Saturday, July 11, 2009

Books You Oughta Read -- The Ditto List

During the Eighties and Nineties, Stephen Greenleaf wrote a series of well-regarded mysteries featuring P.I. John Marshall Tanner. There were 14 in all, beginning with 1979's "Grave Error" and finishing up with "Ellipsis" in 2000. Many volumes were set in and around the San Francisco Bay Area, including one of the best, "Beyond Blame," whose climax occurs just a few blocks from where I sit now -- in Berkeley's People's Park.

Greenleaf is unusual in that he voluntarily retired the Tanner series and didn't feel the need to keep pushing them out in the face of diminishing sales. He discusses his reasons in this interesting interview from MysteryFile.

My favorite Greenleaf, however isn't one of the Tanners; it's a stand-alone, mainstream novel entitled "The Ditto List," published in 1986. It's not exactly a "legal thrilller," as these things have come to be known in the post-Grisham era, but rather the story of a down-on-his-luck attorney attempting to re-discover his purpose in life.

My, that doesn't sound appealing, does it? Let's try again: "The Ditto List" is the story of D.T. Jones, a divorce lawyer still in love with his ex-wife, who does the best he can for his female clients, even though he can barely make payroll. He tries to protect them from serial abusers and cold-blooded misogynists while trying to sort out his own problems with creditors, staff and former colleagues.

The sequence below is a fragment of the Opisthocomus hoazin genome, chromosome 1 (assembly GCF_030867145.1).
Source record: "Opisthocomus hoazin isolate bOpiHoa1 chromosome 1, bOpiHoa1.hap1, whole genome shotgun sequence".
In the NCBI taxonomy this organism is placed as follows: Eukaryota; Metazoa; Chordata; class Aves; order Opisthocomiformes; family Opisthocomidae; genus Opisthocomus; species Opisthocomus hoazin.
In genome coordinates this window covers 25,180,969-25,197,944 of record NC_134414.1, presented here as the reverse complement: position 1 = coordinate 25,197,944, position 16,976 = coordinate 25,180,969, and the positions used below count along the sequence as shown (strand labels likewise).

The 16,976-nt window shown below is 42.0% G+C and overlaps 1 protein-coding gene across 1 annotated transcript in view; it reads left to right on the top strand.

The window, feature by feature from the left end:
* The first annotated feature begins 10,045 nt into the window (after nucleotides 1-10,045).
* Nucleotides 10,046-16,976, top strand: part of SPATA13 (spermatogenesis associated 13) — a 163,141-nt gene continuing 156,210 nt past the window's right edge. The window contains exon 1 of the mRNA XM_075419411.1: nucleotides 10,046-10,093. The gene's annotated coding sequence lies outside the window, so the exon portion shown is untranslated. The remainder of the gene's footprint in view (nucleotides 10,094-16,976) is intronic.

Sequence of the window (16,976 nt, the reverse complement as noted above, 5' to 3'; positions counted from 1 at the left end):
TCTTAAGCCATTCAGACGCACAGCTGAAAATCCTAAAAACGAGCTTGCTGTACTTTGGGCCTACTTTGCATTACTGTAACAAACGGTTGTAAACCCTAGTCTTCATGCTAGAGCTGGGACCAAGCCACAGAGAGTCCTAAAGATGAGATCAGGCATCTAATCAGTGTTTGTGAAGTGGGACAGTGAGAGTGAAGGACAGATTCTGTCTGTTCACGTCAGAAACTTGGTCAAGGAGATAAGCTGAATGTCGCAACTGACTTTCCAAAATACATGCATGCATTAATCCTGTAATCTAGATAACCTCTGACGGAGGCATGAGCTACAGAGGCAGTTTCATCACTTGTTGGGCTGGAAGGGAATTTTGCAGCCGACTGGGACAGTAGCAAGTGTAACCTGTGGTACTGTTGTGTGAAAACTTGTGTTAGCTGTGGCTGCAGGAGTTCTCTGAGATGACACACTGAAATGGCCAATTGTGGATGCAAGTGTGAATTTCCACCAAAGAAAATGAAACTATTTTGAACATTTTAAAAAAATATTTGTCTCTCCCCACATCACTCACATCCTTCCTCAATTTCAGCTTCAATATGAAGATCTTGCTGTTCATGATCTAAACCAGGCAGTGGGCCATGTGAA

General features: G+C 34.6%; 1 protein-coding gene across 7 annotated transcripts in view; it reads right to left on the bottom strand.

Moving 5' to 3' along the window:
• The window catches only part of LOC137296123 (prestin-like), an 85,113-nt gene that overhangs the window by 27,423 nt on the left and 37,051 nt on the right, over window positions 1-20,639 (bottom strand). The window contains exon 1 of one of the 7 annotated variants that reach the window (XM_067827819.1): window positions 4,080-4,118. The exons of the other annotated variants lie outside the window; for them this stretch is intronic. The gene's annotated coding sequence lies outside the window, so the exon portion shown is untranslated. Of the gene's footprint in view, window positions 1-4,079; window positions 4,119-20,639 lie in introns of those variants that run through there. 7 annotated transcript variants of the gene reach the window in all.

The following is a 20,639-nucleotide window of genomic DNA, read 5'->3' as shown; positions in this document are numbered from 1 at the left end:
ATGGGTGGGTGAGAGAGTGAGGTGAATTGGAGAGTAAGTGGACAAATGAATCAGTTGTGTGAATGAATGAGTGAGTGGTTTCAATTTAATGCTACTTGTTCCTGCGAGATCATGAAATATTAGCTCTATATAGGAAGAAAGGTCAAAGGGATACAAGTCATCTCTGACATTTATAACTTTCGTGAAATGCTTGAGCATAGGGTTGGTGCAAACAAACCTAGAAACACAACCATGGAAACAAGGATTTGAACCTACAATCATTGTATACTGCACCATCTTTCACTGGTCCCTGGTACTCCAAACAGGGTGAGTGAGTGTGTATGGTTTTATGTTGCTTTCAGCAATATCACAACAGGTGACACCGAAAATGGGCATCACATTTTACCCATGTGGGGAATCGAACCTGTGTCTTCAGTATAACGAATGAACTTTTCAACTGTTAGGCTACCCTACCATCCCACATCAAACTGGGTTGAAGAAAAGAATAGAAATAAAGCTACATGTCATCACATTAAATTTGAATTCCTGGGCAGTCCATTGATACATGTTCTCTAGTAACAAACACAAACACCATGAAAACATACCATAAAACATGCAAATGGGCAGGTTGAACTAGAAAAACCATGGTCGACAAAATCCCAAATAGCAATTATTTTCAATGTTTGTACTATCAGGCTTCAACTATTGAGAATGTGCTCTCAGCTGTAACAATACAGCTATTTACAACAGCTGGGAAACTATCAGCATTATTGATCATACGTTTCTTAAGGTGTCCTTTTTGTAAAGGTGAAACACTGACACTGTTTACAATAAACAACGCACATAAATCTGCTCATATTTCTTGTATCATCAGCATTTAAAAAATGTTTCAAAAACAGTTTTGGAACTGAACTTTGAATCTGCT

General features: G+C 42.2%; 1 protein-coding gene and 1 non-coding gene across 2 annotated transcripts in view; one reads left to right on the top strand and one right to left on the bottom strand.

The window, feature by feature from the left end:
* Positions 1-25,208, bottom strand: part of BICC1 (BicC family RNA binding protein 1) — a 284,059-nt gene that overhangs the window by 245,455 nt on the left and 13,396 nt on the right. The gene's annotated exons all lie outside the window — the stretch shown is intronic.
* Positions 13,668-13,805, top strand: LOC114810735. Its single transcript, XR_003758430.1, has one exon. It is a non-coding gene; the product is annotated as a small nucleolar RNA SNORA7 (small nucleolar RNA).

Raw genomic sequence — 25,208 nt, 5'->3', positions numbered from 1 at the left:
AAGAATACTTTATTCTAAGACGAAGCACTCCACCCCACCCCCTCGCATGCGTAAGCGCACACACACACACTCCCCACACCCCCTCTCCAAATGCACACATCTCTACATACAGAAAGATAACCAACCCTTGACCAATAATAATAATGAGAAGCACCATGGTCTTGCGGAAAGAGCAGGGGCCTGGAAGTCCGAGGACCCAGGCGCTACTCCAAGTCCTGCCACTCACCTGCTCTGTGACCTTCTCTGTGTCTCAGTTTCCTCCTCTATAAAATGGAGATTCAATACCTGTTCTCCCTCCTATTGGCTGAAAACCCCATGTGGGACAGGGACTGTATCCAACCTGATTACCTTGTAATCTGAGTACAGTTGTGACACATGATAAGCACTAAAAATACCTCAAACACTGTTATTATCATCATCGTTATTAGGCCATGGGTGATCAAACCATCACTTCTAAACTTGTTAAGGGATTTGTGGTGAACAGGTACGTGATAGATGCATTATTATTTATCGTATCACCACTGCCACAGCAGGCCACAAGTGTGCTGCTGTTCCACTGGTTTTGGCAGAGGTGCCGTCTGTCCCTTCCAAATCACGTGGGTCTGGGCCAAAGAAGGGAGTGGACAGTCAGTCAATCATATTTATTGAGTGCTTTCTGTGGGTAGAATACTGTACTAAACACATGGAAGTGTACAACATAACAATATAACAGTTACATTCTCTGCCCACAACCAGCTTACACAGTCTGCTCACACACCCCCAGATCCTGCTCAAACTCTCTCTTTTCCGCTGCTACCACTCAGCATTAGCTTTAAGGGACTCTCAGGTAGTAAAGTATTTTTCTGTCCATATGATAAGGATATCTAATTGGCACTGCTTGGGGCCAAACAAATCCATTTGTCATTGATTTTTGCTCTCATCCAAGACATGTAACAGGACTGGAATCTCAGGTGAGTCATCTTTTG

Greenleaf works hard to keep the proceedings from beginning too grim. D.T. is handy with a wisecrack, but there are a number of plot complications that require him to dig beyond his usual glib responses.

The best part of the book, the thing has brought me back to it more than once, is its penultimate chapter. It's a thing of beauty, as cleverly constructed as "Walt Catches Cold," the pivotal chapter in John Irving's "The World According to Garp." It's a courtroom scene, of course, with D.T. facing down a doctor who has abandoned his wife, now nearly crippled by MS. Everything -- theme, plot, characterization -- snaps together in a totally unexpected, totally satisfying way in that chapter. Sometimes I take the paperback edition of "The Ditto List" from the shelf just to re-read those 16 pages, they're that funny, pungent and compelling.

Unfortunately, the final chapter of "The Ditto List" is more than a little hokey, a rom-com fantasy ending that doesn't live up to what's gone before. But, hey, what are you going to do? If you like lawyer novels and want something different from the usual super-serious, "conspiracy in every corner" claptrap, seek out "The Ditto List."

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